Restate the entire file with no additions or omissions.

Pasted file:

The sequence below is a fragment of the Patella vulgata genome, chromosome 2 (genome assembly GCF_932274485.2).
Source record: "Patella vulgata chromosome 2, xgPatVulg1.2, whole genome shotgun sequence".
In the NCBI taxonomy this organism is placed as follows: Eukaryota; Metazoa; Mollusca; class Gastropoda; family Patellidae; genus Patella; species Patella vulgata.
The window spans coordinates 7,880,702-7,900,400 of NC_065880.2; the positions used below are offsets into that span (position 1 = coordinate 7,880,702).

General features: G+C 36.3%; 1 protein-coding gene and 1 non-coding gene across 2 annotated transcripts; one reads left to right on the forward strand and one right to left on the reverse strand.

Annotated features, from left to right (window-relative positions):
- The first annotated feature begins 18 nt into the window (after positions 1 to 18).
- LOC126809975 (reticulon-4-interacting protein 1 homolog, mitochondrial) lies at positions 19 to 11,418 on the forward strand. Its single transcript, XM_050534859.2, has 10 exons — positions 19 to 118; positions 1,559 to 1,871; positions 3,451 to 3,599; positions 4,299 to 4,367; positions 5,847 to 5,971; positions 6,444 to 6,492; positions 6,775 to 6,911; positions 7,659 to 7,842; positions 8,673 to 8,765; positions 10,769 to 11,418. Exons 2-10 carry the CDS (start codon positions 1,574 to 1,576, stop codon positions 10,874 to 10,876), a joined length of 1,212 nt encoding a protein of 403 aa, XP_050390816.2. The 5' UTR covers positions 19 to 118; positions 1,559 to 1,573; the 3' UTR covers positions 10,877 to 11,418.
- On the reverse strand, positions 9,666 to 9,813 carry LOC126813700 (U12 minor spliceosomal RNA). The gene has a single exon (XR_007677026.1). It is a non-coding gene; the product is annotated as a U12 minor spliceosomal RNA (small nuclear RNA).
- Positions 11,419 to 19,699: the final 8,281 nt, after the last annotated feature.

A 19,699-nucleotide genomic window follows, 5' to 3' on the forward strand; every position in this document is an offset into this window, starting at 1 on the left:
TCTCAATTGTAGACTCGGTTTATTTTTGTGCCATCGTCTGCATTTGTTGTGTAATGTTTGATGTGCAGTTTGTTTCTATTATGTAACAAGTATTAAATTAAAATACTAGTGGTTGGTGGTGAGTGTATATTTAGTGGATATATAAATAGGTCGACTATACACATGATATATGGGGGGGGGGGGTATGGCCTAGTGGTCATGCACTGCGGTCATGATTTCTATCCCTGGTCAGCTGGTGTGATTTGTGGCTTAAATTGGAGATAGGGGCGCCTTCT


The sequence below is a fragment of the Patella vulgata genome, chromosome 2 (genome assembly GCF_932274485.2).
Source record: "Patella vulgata chromosome 2, xgPatVulg1.2, whole genome shotgun sequence".
In the NCBI taxonomy this organism is placed as follows: Eukaryota; Metazoa; Mollusca; class Gastropoda; family Patellidae; genus Patella; species Patella vulgata.
The window spans coordinates 7,880,702-7,900,400 of NC_065880.2; the positions used below are offsets into that span (position 1 = coordinate 7,880,702).

General features: G+C 36.3%; 1 protein-coding gene and 1 non-coding gene across 2 annotated transcripts; one reads left to right on the forward strand and one right to left on the reverse strand.

Annotated features, from left to right (window-relative positions):
- The first annotated feature begins 18 nt into the window (after positions 1 to 18).
- LOC126809975 (reticulon-4-interacting protein 1 homolog, mitochondrial) lies at positions 19 to 11,418 on the forward strand. Its single transcript, XM_050534859.2, has 10 exons — positions 19 to 118; positions 1,559 to 1,871; positions 3,451 to 3,599; positions 4,299 to 4,367; positions 5,847 to 5,971; positions 6,444 to 6,492; positions 6,775 to 6,911; positions 7,659 to 7,842; positions 8,673 to 8,765; positions 10,769 to 11,418. Exons 2-10 carry the CDS (start codon positions 1,574 to 1,576, stop codon positions 10,874 to 10,876), a joined length of 1,212 nt encoding a protein of 403 aa, XP_050390816.2. The 5' UTR covers positions 19 to 118; positions 1,559 to 1,573; the 3' UTR covers positions 10,877 to 11,418.
- On the reverse strand, positions 9,666 to 9,813 carry LOC126813700 (U12 minor spliceosomal RNA). The gene has a single exon (XR_007677026.1). It is a non-coding gene; the product is annotated as a U12 minor spliceosomal RNA (small nuclear RNA).
- Positions 11,419 to 19,699: the final 8,281 nt, after the last annotated feature.

A 19,699-nucleotide genomic window follows, 5' to 3' on the forward strand; every position in this document is an offset into this window, starting at 1 on the left:
TCTCAATTGTAGACTCGGTTTATTTTTGTGCCATCGTCTGCATTTGTTGTGTAATGTTTGATGTGCAGTTTGTTTCTATTATGTAACAAGTATTAAATTAAAATACTAGTGGTTGGTGGTGAGTGTATATTTAGTGGATATATAAATAGGTCGACTATACACATGATATATGGGGGGGGGGGGTATGGCCTAGTGGTCATGCACTGCGGTCATGATTTCTATCCCTGGTCAGCTGGTGTGATTTGTGGCTTAAATTGGAGATAGGGGCGCCTTCT